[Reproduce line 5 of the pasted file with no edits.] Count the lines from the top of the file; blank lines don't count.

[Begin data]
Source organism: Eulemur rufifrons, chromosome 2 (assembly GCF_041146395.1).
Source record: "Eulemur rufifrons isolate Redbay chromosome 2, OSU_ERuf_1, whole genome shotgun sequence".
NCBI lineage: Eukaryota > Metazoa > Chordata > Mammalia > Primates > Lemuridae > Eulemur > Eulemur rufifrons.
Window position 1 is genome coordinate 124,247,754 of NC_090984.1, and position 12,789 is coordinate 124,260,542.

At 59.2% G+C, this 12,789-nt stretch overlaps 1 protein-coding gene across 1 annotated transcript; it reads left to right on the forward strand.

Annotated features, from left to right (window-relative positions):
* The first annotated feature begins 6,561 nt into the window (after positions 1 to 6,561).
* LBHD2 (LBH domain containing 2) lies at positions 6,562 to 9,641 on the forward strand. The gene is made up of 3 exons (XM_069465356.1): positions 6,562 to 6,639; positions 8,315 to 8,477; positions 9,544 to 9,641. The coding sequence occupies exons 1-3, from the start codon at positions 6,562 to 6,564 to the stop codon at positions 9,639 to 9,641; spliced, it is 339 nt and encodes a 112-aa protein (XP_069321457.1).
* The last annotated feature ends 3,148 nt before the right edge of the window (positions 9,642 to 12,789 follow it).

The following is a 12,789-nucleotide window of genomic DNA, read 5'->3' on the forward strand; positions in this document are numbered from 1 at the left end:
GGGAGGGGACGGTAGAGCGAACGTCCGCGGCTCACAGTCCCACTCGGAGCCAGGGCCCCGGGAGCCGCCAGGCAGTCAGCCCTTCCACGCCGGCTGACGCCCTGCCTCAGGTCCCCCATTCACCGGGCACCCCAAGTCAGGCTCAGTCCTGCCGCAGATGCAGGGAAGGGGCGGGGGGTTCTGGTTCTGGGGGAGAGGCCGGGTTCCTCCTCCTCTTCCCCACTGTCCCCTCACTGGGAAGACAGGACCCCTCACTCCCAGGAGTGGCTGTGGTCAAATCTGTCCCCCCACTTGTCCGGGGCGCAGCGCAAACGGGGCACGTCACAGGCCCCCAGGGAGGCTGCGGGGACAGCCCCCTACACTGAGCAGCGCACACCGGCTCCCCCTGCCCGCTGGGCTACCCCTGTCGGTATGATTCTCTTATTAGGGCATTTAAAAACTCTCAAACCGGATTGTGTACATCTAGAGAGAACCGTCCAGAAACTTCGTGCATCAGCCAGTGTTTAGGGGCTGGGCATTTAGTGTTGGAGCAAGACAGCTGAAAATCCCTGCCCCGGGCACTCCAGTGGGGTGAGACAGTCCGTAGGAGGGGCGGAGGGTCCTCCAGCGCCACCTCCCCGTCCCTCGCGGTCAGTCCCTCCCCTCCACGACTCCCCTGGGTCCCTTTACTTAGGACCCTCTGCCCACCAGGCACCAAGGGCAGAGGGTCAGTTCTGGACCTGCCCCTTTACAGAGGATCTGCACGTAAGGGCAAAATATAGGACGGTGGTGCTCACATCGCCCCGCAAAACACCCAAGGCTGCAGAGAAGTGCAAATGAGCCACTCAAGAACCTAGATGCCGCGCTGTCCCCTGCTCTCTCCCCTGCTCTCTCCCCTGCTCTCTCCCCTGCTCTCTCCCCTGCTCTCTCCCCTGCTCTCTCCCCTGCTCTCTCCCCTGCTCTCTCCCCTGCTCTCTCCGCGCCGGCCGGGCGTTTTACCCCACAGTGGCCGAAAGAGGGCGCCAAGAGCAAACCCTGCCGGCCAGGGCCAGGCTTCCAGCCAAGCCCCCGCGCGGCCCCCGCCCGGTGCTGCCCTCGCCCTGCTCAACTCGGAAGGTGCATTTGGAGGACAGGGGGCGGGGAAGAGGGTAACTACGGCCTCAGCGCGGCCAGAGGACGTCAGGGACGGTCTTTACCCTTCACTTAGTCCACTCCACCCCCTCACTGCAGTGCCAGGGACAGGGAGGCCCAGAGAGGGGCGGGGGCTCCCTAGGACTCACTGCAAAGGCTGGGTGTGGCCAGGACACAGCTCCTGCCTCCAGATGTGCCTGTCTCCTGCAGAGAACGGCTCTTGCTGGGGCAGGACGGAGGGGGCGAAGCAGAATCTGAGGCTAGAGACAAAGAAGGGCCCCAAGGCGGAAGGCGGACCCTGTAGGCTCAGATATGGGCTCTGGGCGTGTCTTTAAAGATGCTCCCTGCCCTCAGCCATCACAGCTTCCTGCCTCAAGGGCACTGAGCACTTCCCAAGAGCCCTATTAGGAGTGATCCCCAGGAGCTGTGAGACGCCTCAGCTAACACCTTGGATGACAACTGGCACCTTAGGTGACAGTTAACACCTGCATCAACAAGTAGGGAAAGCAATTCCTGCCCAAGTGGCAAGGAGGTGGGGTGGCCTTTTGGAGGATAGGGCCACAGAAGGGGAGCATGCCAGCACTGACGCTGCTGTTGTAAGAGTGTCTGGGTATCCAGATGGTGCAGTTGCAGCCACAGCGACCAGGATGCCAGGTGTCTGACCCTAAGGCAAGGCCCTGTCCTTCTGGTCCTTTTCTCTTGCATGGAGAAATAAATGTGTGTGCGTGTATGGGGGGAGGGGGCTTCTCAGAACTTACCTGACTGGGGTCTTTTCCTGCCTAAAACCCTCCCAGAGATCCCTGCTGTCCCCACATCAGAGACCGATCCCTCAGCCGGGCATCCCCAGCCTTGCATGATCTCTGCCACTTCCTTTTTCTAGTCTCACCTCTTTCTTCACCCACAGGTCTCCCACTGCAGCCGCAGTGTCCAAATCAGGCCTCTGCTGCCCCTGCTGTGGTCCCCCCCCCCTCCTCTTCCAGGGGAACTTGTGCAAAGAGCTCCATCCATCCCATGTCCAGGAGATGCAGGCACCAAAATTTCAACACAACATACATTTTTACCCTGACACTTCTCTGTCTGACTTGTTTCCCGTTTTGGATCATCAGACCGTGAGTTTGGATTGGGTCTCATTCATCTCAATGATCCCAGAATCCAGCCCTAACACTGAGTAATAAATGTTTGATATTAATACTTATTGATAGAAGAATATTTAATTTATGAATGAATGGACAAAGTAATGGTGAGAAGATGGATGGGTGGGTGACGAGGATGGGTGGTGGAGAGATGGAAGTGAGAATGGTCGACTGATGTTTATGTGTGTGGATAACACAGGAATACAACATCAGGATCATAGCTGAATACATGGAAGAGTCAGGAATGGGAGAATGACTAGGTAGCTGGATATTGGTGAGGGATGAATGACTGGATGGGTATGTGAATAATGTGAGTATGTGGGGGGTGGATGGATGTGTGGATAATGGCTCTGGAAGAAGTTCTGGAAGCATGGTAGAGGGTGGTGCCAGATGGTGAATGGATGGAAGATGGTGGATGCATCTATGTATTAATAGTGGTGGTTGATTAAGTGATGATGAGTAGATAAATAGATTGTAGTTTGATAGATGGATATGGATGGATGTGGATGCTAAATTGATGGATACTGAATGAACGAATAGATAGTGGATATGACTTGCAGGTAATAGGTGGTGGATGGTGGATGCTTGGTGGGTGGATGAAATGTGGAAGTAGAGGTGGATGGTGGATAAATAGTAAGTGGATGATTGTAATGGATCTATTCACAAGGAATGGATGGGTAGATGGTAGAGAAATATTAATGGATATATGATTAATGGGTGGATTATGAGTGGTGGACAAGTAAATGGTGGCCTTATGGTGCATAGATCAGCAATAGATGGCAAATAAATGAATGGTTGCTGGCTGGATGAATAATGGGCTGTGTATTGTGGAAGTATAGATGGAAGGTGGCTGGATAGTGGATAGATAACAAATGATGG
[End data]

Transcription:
At 59.2% G+C, this 12,789-nt stretch overlaps 1 protein-coding gene across 1 annotated transcript; it reads left to right on the forward strand.